Observations from Donington

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Observations from Donington

Postby pbove » Mon May 24, 2021 6:56 am

While I would rather have been racing in race 2 at Donington, watching the race was interesting. It is clear that some of the cars are clearly not giving the driver confidence and thereby reducing the driver's competitiveness. I know I've said it before, but having a car that does exactly what you want it to do and which you know won't bite you means that you can drive closer to the limit all the time which makes a huge difference over the course of a race. It would be rude of me to comment on individual cars, but I'd be happy to share my thoughts if anyone wants to PM me about theirs.

There are, however, some common observations.

Tyres
The Yoko Radials that we use start to degrade from their first usage. While the wear markers might show them to have a lot of tread depth, this does not equate to grip. If your tyres are over a season old they will not be much use for anything except being sold on eBay. Polleysport sell good second hand tyres (as used by the PRS boys) and they are relatively inexpensive, pound for pound it is the best investment you can make to increase performance. There are only four things that stop your car from sliding off the circuit and they are the tyres.

Steering
Everyone has their own preference for steering ratio, but whatever ratio you choose (or inherit) it is important that the steering moves freely without any undue effort. Being smooth is an important part of going quickly, every driver input has an impact on vehicle dynamics and as the weight distribution changes on the car, so it reacts, the result being some kind of unsettling effect on the grip. So make sure that the steering works smoothly at all ride heights, i.e. full droop, full bump and normal ride height. While you're checking the full droop and full bump also check to se whether there is any bump steer. This is when the tracking changes as the suspension is compressed or droops and should be tuned out by slightly altering the height of where the steering arm mounts on the front upright.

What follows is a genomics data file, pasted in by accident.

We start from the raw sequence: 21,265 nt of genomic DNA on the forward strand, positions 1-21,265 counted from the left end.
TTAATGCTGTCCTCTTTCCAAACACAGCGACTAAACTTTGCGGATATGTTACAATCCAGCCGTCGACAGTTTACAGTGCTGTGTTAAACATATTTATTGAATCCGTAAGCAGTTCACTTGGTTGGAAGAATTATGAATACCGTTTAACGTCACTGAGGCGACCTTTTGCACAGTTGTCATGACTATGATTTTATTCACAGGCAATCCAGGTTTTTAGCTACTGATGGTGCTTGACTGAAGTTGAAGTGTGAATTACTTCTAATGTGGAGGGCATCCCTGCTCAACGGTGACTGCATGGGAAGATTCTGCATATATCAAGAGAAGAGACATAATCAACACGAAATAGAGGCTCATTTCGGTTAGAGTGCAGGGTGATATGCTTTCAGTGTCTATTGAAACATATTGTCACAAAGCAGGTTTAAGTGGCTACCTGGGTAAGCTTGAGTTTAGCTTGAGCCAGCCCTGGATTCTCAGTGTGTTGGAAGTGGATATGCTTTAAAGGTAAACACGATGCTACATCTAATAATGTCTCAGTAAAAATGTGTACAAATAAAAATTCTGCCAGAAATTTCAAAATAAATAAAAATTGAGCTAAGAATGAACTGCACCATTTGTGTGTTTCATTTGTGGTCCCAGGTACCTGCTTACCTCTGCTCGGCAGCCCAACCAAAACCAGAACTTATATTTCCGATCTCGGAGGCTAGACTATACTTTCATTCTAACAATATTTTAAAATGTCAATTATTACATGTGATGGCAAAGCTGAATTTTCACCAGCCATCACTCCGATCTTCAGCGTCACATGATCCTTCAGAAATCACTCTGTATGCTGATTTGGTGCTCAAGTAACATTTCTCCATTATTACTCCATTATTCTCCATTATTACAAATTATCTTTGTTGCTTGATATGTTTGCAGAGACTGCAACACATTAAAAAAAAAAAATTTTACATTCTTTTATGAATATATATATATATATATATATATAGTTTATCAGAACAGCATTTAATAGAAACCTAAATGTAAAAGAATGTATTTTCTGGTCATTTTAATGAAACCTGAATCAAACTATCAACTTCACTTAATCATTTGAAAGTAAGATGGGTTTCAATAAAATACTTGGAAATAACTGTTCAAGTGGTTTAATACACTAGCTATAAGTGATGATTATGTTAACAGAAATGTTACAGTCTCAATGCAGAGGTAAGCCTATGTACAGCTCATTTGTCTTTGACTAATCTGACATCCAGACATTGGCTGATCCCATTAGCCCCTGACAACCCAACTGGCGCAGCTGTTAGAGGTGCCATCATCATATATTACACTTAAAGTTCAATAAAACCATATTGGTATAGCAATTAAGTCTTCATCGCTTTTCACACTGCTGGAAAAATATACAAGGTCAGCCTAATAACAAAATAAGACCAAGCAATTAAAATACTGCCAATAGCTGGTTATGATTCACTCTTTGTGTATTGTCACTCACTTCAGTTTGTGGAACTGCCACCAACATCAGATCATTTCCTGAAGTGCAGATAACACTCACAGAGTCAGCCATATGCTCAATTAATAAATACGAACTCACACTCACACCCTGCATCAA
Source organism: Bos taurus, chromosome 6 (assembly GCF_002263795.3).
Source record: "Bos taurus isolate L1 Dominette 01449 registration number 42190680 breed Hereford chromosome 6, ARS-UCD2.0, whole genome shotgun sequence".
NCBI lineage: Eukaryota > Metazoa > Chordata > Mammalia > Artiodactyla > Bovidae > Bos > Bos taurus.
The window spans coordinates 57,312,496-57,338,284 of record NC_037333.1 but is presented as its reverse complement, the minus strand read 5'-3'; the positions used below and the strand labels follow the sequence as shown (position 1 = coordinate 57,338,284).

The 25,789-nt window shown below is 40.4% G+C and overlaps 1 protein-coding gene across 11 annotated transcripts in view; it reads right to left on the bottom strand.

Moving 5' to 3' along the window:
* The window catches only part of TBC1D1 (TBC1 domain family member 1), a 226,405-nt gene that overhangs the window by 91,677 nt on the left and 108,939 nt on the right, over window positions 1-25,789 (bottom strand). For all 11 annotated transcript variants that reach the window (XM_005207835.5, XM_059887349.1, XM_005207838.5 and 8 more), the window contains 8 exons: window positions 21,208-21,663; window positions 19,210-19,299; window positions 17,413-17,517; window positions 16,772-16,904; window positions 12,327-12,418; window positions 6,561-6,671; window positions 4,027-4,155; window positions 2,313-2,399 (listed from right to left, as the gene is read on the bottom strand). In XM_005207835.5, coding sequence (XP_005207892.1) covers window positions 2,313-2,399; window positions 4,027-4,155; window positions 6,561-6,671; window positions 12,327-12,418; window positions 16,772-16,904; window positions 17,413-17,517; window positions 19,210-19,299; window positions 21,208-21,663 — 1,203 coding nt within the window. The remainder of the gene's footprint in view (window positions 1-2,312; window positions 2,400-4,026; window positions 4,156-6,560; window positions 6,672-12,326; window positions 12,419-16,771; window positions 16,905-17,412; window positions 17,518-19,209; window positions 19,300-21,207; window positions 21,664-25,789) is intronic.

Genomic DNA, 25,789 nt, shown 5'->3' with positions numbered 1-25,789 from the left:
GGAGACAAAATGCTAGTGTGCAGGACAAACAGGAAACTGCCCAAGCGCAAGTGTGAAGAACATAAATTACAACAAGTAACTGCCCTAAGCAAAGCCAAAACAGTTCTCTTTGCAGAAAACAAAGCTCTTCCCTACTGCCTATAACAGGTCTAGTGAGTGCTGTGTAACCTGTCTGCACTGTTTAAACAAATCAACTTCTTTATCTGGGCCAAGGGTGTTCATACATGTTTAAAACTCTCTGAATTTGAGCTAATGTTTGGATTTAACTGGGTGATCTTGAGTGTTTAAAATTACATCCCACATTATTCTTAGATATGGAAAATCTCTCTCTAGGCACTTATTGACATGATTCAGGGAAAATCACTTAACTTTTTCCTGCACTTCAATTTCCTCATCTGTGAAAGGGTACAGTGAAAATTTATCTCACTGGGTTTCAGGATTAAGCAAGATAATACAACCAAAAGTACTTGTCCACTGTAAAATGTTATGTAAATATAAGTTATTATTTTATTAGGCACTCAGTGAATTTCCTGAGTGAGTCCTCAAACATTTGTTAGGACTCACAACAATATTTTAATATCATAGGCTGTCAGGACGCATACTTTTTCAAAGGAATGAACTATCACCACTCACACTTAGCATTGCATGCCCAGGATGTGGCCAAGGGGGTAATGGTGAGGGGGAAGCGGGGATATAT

While we are on steering, also check the tracking. Too much toe in will rob straight line speed, too much (or indeed any) toe out will make the car feel very "pointy" although, it can be used to good effect if you're suffering from turn in understeer.

Springs
Again, this is a matter of driver preference but it does probably have the biggest effect on vehicle dynamics. The springs need to be long enough to remain engaged with the damper all through its travel, otherwise you will pick up a wheel in roll which, at the rear, can often result in the car becoming unstable, At the less extreme end this will be a wobble and at the upper end a spin.

Spring rate needs to be hard enough to avoid the car bottoming out and after that it is a matter of choice. I have always found that the stiffer you go (up to a point), the more precise the car feels. Springs are rated at 1" compression I believe - and certainly the rate rises the more they are compressed, so if you're running 200lb springs with 2" of preload the actual rate will be significantly higher - but I can't be bothered to work out the true figure, doubtless someone else will!

Dampers
I have this last, because if you haven't fixed the tyres and steering then this won't make much of a difference!

I have found that settling up dampers is a black art, particularly when you have light cars like ours with not much damper movement. The ultimate method is lots of testing - but few of us (me particularly) have the time and budget for that. The important thing is to try to work out what the car is doing in the corners and to then make small changes to the damping and note the effect. The rule of thumb is that you should work on the end with the problem (although a change on either end will affect both) and that you should try and make one change at a time.

Also, check the damper bump stops - some that I have seen are really hard (e.g. AVO) and if the car gets on those then the spring rate will dramatically increase and you will suffer from instability. Koni make some nice compliant progressive bump stops so use those. If you're not sure how much damper movement you are using then put a small ty-wrap on the damper shaft and push it down to the bottom of the damper. It will record how much travel you use.

Driving
If you look at onboard videos you will see that the quicker drivers use very few inputs into the steering wheel, the perfect corner being one turn in on entry and one steering release on corner exit - Lewis Hamilton shows this to good effect. If you see multiple inputs it is typically, because the car is not doing what the driver wants or he is over driving. Having to increase the lock is a sign of understeer, having turn in followed by a turn out and another turn in is a sign of oversteer, and so it goes on.